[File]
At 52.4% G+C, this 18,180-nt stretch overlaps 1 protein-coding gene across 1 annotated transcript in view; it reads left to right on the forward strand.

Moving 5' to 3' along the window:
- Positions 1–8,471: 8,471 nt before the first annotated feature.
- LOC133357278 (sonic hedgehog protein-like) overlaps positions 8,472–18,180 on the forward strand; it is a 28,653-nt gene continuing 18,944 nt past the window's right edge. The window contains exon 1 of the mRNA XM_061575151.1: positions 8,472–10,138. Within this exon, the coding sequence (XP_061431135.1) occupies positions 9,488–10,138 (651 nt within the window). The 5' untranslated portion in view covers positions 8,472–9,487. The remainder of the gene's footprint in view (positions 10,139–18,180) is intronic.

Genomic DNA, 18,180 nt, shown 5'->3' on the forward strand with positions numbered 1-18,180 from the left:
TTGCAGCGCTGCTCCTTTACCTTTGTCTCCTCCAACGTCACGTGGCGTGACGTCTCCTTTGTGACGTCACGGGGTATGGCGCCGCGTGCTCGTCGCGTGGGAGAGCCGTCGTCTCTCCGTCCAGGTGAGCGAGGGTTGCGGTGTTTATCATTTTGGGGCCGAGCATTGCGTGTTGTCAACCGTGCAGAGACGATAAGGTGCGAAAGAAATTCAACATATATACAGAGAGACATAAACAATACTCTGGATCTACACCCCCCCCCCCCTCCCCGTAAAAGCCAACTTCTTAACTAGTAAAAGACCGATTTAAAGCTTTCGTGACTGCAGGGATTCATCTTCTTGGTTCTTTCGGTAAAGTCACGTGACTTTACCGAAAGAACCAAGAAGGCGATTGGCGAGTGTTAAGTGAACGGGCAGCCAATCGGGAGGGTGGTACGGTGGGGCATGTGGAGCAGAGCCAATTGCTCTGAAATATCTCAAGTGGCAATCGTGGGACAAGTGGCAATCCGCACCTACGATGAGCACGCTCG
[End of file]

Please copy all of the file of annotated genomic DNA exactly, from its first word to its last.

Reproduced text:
At 52.4% G+C, this 18,180-nt stretch overlaps 1 protein-coding gene across 1 annotated transcript in view; it reads left to right on the forward strand.

Moving 5' to 3' along the window:
- Positions 1–8,471: 8,471 nt before the first annotated feature.
- LOC133357278 (sonic hedgehog protein-like) overlaps positions 8,472–18,180 on the forward strand; it is a 28,653-nt gene continuing 18,944 nt past the window's right edge. The window contains exon 1 of the mRNA XM_061575151.1: positions 8,472–10,138. Within this exon, the coding sequence (XP_061431135.1) occupies positions 9,488–10,138 (651 nt within the window). The 5' untranslated portion in view covers positions 8,472–9,487. The remainder of the gene's footprint in view (positions 10,139–18,180) is intronic.

Genomic DNA, 18,180 nt, shown 5'->3' on the forward strand with positions numbered 1-18,180 from the left:
TTGCAGCGCTGCTCCTTTACCTTTGTCTCCTCCAACGTCACGTGGCGTGACGTCTCCTTTGTGACGTCACGGGGTATGGCGCCGCGTGCTCGTCGCGTGGGAGAGCCGTCGTCTCTCCGTCCAGGTGAGCGAGGGTTGCGGTGTTTATCATTTTGGGGCCGAGCATTGCGTGTTGTCAACCGTGCAGAGACGATAAGGTGCGAAAGAAATTCAACATATATACAGAGAGACATAAACAATACTCTGGATCTACACCCCCCCCCCCCTCCCCGTAAAAGCCAACTTCTTAACTAGTAAAAGACCGATTTAAAGCTTTCGTGACTGCAGGGATTCATCTTCTTGGTTCTTTCGGTAAAGTCACGTGACTTTACCGAAAGAACCAAGAAGGCGATTGGCGAGTGTTAAGTGAACGGGCAGCCAATCGGGAGGGTGGTACGGTGGGGCATGTGGAGCAGAGCCAATTGCTCTGAAATATCTCAAGTGGCAATCGTGGGACAAGTGGCAATCCGCACCTACGATGAGCACGCTCG